The ability of hydropower to integrate with other renewables like wind and solar is a key advantage. Hydropower can provide grid balancing services and help manage fluctuations in renewable generation. Studies have shown hydropower increases grid stability and reduces curtailment of wind and solar power when integrated properly ( With renewable energy targets increasing globally, hydropower’s flexibility helps enable further growth and integration of wind and solar.


Hydropower is one of the oldest and most reliable sources of renewable energy, providing around 17% of the world’s electricity. With over 1,300 gigawatts of installed capacity globally, it is the largest source of renewable power. While some countries like Brazil, Canada, and Norway generate the majority of their electricity from hydropower, there is still ample room for growth, especially in developing countries in Asia and Africa.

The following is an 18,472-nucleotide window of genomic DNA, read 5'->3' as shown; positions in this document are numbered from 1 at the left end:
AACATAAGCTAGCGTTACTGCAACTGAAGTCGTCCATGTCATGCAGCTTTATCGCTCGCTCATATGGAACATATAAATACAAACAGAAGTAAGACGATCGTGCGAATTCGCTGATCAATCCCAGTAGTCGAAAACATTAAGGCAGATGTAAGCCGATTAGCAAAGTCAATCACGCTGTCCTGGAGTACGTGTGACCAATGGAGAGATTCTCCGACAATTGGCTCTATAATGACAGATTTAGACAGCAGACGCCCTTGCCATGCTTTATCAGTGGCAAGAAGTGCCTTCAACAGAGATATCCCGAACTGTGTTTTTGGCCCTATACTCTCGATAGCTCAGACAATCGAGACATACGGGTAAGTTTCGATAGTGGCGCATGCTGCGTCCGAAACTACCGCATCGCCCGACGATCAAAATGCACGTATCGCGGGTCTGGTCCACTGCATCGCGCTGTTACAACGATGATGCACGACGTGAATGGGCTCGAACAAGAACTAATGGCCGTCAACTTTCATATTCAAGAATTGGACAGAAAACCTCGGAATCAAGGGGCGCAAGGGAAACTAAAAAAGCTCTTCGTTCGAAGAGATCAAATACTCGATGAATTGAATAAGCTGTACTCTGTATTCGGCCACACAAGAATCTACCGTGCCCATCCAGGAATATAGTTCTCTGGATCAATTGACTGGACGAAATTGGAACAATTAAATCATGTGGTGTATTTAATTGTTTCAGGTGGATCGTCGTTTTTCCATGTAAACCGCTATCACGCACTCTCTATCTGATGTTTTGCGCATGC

Major advantages of hydropower include its proven technology, low operating costs, ability to quickly adjust output to meet demand, and avoidance of greenhouse gas emissions. However, large dams can also have significant social and environmental impacts that must be carefully managed. Supporters argue hydropower’s benefits outweigh the risks when designed and operated responsibly.

Looking ahead, most forecasts predict steady growth for hydropower, driven by rising electricity demand and the need for clean energy. With only about 22% of feasible global potential currently utilized, hydropower capacity could potentially double in the coming decades. Smaller run-of-river and pumped storage projects are expected to account for much of the expansion. Overall, hydropower looks poised to maintain its vital role in renewable energy systems for years to come.